McElwee, P.D., 2012. Payments for environmental services as neoliberal market-based forest conservation in Vietnam: Panacea or problem?. Geoforum, 43(3), pp.412-426.

McElwee, P., Nghiem, T., Le, H., Vu, H., Tran, N., 2014. Payments for environmental services and contested neoliberalisation in developing countries: A case study from Vietnam. Journal of Rural Studies 36, 423-440.

Milne, S., Adams, W.M., 2012. Market masquerades: uncoveing the politics of community-level payments for environmental services in Cambodia. Development and Change 43, 133–158.

Muradian, R., Corbera, E., Pascual, U., Kosoy, N., May, P.H., 2010. Reconciling theory and practice: An alternative conceptual framework for understanding payments for environmental services. Ecological Economics 69, 1202-1208.

Osborne, T., Shapiro-Garza, E., 2017. Embedding carbon markets: Complicating commodification of ecosystem services in Mexico’s forests. Annals of the Association of American Geographers.

Pirard, R., 2012. Market-based instruments for biodiversity and ecosystem services: A lexicon. Environmental Science and Policy 19-20, 59-68.

Shapiro-Garza, E., 2013a. Contesting the market-based nature of Mexico’s national payments for ecosystem services programs: Four sites of articulation and hybridization. Geoforum 46, 5-15.

Shapiro-Garza, E., 2013b. Contesting market-based conservation: Payments for ecosystem services as a surface of engagement for rural social movements in Mexico. Human Geography 6(1), 134-150.

Singh, N.M., 2015. Payments for ecosystem services and the gift paradigm: Sharing the burden and joy of environmental care. Ecological Economics 117, 53-61.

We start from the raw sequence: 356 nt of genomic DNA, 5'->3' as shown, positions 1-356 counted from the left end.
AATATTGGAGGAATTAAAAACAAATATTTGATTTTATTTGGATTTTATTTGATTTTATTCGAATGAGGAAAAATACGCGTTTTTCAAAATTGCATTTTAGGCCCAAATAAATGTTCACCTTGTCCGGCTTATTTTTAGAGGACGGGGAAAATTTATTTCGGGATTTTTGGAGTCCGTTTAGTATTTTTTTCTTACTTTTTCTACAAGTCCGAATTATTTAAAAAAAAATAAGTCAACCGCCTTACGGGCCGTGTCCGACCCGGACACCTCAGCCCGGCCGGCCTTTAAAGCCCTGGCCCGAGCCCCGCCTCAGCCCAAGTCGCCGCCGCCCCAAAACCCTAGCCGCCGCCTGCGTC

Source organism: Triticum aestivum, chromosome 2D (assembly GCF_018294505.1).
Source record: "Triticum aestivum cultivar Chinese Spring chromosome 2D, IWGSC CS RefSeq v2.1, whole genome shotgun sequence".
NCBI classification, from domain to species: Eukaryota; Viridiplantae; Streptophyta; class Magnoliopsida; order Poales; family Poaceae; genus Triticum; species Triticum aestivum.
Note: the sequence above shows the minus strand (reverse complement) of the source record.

Tacconi, L., 2012. Redefining payments for environmental services. Ecological Economics 73, 29-36.

Van Hecken, G., Bastiaensen, J., Windey, C., 2015a. Towards a power-sensitive and socially-informed analysis of payments for ecosystem services (PES): Addressing the gaps in the current debate. Ecological Economics 120, 117-125.

Van Hecken, G., Bastiaensen, J., Huybrechs, F., 2015b. What’s in a name? Epistemic perspectives and Payments for Ecosystem Services policies in Nicaragua. Geoforum 63, 55-66.

Vatn, A., 2010. An institutional analysis of payments for environmental services. Ecological Econimics 69 (6), 1245–1252.

vonHedemann, N. and Osborne, T. 2016. State Forestry Incentives and Community Stewardship: A Political Ecology of Payments and Compensation for Ecosystem Services in Guatemala’s Highlands. Journal of Latin American Geography, 15(1), 83-110.

Wunder, S., 2005. Payments for environmental services: some nuts and bolts, Occasional Paper No. 42. Bogor, Center for International Forestry Research (CIFOR).